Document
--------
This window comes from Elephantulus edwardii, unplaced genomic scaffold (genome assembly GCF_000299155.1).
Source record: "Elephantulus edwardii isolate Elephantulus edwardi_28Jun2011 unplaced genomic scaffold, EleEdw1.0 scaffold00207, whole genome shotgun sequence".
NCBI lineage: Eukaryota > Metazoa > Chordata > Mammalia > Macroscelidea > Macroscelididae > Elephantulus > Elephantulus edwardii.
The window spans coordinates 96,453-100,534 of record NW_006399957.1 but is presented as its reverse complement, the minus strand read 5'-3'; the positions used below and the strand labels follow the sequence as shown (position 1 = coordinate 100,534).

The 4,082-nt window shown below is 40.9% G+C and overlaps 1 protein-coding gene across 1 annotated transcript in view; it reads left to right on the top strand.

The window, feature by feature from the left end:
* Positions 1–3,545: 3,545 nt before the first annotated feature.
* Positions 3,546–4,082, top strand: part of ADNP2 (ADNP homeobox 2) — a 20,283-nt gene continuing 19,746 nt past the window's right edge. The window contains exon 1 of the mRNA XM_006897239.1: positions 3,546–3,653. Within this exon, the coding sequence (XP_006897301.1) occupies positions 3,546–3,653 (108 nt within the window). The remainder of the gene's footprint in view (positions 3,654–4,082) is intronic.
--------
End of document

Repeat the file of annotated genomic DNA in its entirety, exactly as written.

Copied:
This window comes from Elephantulus edwardii, unplaced genomic scaffold (genome assembly GCF_000299155.1).
Source record: "Elephantulus edwardii isolate Elephantulus edwardi_28Jun2011 unplaced genomic scaffold, EleEdw1.0 scaffold00207, whole genome shotgun sequence".
NCBI lineage: Eukaryota > Metazoa > Chordata > Mammalia > Macroscelidea > Macroscelididae > Elephantulus > Elephantulus edwardii.
The window spans coordinates 96,453-100,534 of record NW_006399957.1 but is presented as its reverse complement, the minus strand read 5'-3'; the positions used below and the strand labels follow the sequence as shown (position 1 = coordinate 100,534).

The 4,082-nt window shown below is 40.9% G+C and overlaps 1 protein-coding gene across 1 annotated transcript in view; it reads left to right on the top strand.

The window, feature by feature from the left end:
* Positions 1–3,545: 3,545 nt before the first annotated feature.
* Positions 3,546–4,082, top strand: part of ADNP2 (ADNP homeobox 2) — a 20,283-nt gene continuing 19,746 nt past the window's right edge. The window contains exon 1 of the mRNA XM_006897239.1: positions 3,546–3,653. Within this exon, the coding sequence (XP_006897301.1) occupies positions 3,546–3,653 (108 nt within the window). The remainder of the gene's footprint in view (positions 3,654–4,082) is intronic.